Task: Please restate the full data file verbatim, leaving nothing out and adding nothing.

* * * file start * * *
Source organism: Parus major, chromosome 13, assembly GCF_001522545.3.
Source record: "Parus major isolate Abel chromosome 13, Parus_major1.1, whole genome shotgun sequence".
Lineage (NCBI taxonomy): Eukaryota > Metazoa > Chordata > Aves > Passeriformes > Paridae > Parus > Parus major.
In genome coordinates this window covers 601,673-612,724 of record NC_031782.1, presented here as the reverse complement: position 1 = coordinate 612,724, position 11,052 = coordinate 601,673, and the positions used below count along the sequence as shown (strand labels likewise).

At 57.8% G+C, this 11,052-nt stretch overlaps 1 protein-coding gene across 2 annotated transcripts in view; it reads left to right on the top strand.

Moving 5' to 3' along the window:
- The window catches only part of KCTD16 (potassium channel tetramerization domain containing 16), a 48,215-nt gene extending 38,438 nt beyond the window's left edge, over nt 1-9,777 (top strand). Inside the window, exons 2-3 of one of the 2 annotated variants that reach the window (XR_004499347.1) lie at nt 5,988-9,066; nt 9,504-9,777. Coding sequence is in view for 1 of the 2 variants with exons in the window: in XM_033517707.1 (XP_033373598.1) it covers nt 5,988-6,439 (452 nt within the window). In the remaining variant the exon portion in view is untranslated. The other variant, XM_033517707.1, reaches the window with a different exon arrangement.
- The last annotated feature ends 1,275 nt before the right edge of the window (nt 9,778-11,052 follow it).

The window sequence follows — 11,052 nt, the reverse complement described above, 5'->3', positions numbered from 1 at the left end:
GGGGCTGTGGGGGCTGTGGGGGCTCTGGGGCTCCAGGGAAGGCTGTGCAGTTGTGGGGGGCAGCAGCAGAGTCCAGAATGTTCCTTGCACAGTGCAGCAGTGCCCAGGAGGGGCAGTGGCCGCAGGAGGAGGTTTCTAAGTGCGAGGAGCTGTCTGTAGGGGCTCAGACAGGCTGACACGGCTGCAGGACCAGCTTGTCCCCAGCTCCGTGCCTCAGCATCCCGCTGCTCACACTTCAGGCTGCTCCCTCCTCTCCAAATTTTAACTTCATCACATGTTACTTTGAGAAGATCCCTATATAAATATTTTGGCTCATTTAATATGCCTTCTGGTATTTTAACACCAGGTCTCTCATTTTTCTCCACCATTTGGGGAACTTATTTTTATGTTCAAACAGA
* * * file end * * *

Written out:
Source organism: Parus major, chromosome 13, assembly GCF_001522545.3.
Source record: "Parus major isolate Abel chromosome 13, Parus_major1.1, whole genome shotgun sequence".
Lineage (NCBI taxonomy): Eukaryota > Metazoa > Chordata > Aves > Passeriformes > Paridae > Parus > Parus major.
In genome coordinates this window covers 601,673-612,724 of record NC_031782.1, presented here as the reverse complement: position 1 = coordinate 612,724, position 11,052 = coordinate 601,673, and the positions used below count along the sequence as shown (strand labels likewise).

At 57.8% G+C, this 11,052-nt stretch overlaps 1 protein-coding gene across 2 annotated transcripts in view; it reads left to right on the top strand.

Moving 5' to 3' along the window:
- The window catches only part of KCTD16 (potassium channel tetramerization domain containing 16), a 48,215-nt gene extending 38,438 nt beyond the window's left edge, over nt 1-9,777 (top strand). Inside the window, exons 2-3 of one of the 2 annotated variants that reach the window (XR_004499347.1) lie at nt 5,988-9,066; nt 9,504-9,777. Coding sequence is in view for 1 of the 2 variants with exons in the window: in XM_033517707.1 (XP_033373598.1) it covers nt 5,988-6,439 (452 nt within the window). In the remaining variant the exon portion in view is untranslated. The other variant, XM_033517707.1, reaches the window with a different exon arrangement.
- The last annotated feature ends 1,275 nt before the right edge of the window (nt 9,778-11,052 follow it).

The window sequence follows — 11,052 nt, the reverse complement described above, 5'->3', positions numbered from 1 at the left end:
GGGGCTGTGGGGGCTGTGGGGGCTCTGGGGCTCCAGGGAAGGCTGTGCAGTTGTGGGGGGCAGCAGCAGAGTCCAGAATGTTCCTTGCACAGTGCAGCAGTGCCCAGGAGGGGCAGTGGCCGCAGGAGGAGGTTTCTAAGTGCGAGGAGCTGTCTGTAGGGGCTCAGACAGGCTGACACGGCTGCAGGACCAGCTTGTCCCCAGCTCCGTGCCTCAGCATCCCGCTGCTCACACTTCAGGCTGCTCCCTCCTCTCCAAATTTTAACTTCATCACATGTTACTTTGAGAAGATCCCTATATAAATATTTTGGCTCATTTAATATGCCTTCTGGTATTTTAACACCAGGTCTCTCATTTTTCTCCACCATTTGGGGAACTTATTTTTATGTTCAAACAGA